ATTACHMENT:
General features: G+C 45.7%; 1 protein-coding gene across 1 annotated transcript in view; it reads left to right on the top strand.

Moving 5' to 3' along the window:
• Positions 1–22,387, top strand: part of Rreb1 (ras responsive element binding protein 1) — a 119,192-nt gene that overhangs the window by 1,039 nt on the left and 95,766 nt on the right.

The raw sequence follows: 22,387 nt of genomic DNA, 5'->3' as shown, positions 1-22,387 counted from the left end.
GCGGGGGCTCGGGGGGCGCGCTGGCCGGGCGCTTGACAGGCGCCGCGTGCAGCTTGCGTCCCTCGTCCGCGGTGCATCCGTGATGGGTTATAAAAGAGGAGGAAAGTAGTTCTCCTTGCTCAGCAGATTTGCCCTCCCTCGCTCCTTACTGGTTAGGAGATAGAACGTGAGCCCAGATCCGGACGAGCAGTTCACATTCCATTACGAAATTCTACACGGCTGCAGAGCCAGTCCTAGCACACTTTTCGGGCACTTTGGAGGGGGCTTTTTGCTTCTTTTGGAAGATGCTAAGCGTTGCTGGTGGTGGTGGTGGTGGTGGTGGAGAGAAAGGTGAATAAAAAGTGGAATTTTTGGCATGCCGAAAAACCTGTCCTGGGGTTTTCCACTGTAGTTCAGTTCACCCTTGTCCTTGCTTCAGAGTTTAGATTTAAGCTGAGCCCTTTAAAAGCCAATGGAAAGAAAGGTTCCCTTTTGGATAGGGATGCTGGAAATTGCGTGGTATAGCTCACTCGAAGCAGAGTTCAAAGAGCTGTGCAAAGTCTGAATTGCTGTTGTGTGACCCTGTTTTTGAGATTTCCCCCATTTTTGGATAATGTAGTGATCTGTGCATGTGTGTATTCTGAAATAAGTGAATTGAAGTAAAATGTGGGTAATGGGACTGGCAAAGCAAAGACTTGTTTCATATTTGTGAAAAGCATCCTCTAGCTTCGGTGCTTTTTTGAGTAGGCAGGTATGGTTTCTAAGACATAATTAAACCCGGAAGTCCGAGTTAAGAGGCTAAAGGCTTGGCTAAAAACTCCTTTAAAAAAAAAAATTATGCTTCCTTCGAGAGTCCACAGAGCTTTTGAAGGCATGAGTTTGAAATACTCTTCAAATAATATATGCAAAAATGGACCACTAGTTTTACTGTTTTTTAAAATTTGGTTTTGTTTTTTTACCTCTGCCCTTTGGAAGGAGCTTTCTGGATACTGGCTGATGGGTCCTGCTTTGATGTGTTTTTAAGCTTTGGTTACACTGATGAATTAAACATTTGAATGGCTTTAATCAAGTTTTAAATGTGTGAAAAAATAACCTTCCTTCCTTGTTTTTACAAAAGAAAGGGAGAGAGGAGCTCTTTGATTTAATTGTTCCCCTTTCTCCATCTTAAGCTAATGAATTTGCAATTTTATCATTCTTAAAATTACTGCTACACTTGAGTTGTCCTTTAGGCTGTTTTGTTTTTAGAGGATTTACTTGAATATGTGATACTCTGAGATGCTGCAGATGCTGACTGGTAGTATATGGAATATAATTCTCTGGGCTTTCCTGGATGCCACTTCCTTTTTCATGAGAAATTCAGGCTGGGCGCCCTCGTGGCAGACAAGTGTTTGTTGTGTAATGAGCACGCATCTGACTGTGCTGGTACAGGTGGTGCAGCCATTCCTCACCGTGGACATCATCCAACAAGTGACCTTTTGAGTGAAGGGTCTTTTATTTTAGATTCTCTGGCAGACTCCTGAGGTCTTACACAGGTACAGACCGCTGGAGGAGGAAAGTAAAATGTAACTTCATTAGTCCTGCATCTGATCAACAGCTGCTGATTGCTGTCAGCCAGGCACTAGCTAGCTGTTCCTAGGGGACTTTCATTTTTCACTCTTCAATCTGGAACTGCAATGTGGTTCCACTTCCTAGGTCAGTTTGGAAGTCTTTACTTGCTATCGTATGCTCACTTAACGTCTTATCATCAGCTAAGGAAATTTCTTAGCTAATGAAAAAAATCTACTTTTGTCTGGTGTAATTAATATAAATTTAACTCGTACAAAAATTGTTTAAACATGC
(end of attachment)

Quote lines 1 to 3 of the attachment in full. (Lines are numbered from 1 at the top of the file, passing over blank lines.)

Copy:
General features: G+C 45.7%; 1 protein-coding gene across 1 annotated transcript in view; it reads left to right on the top strand.

Moving 5' to 3' along the window:
• Positions 1–22,387, top strand: part of Rreb1 (ras responsive element binding protein 1) — a 119,192-nt gene that overhangs the window by 1,039 nt on the left and 95,766 nt on the right.